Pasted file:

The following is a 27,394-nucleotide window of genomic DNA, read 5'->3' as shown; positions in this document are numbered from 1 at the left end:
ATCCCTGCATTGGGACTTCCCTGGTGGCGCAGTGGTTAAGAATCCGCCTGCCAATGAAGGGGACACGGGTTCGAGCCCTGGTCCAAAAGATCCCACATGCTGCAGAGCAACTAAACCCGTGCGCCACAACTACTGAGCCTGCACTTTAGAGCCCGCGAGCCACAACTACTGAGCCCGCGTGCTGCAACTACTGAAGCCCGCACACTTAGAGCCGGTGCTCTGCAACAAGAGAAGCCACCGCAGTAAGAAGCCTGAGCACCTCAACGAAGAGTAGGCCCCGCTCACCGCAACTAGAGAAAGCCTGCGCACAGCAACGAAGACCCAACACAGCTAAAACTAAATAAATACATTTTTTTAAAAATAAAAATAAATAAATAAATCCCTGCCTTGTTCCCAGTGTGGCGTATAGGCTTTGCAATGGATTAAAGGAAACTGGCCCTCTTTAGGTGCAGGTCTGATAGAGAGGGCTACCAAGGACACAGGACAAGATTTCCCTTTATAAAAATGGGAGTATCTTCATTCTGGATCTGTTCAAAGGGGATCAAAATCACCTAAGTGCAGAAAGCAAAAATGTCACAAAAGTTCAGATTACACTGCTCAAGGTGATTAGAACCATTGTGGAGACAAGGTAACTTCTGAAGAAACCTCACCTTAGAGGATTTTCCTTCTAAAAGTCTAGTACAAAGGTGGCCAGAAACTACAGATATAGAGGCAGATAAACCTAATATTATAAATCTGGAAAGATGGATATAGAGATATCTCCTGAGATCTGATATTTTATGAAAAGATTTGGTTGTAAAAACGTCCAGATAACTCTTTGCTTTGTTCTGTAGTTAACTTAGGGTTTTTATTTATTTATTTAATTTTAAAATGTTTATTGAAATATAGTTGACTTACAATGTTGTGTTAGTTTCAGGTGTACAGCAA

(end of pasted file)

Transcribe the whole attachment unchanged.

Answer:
The following is a 27,394-nucleotide window of genomic DNA, read 5'->3' as shown; positions in this document are numbered from 1 at the left end:
ATCCCTGCATTGGGACTTCCCTGGTGGCGCAGTGGTTAAGAATCCGCCTGCCAATGAAGGGGACACGGGTTCGAGCCCTGGTCCAAAAGATCCCACATGCTGCAGAGCAACTAAACCCGTGCGCCACAACTACTGAGCCTGCACTTTAGAGCCCGCGAGCCACAACTACTGAGCCCGCGTGCTGCAACTACTGAAGCCCGCACACTTAGAGCCGGTGCTCTGCAACAAGAGAAGCCACCGCAGTAAGAAGCCTGAGCACCTCAACGAAGAGTAGGCCCCGCTCACCGCAACTAGAGAAAGCCTGCGCACAGCAACGAAGACCCAACACAGCTAAAACTAAATAAATACATTTTTTTAAAAATAAAAATAAATAAATAAATCCCTGCCTTGTTCCCAGTGTGGCGTATAGGCTTTGCAATGGATTAAAGGAAACTGGCCCTCTTTAGGTGCAGGTCTGATAGAGAGGGCTACCAAGGACACAGGACAAGATTTCCCTTTATAAAAATGGGAGTATCTTCATTCTGGATCTGTTCAAAGGGGATCAAAATCACCTAAGTGCAGAAAGCAAAAATGTCACAAAAGTTCAGATTACACTGCTCAAGGTGATTAGAACCATTGTGGAGACAAGGTAACTTCTGAAGAAACCTCACCTTAGAGGATTTTCCTTCTAAAAGTCTAGTACAAAGGTGGCCAGAAACTACAGATATAGAGGCAGATAAACCTAATATTATAAATCTGGAAAGATGGATATAGAGATATCTCCTGAGATCTGATATTTTATGAAAAGATTTGGTTGTAAAAACGTCCAGATAACTCTTTGCTTTGTTCTGTAGTTAACTTAGGGTTTTTATTTATTTATTTAATTTTAAAATGTTTATTGAAATATAGTTGACTTACAATGTTGTGTTAGTTTCAGGTGTACAGCAA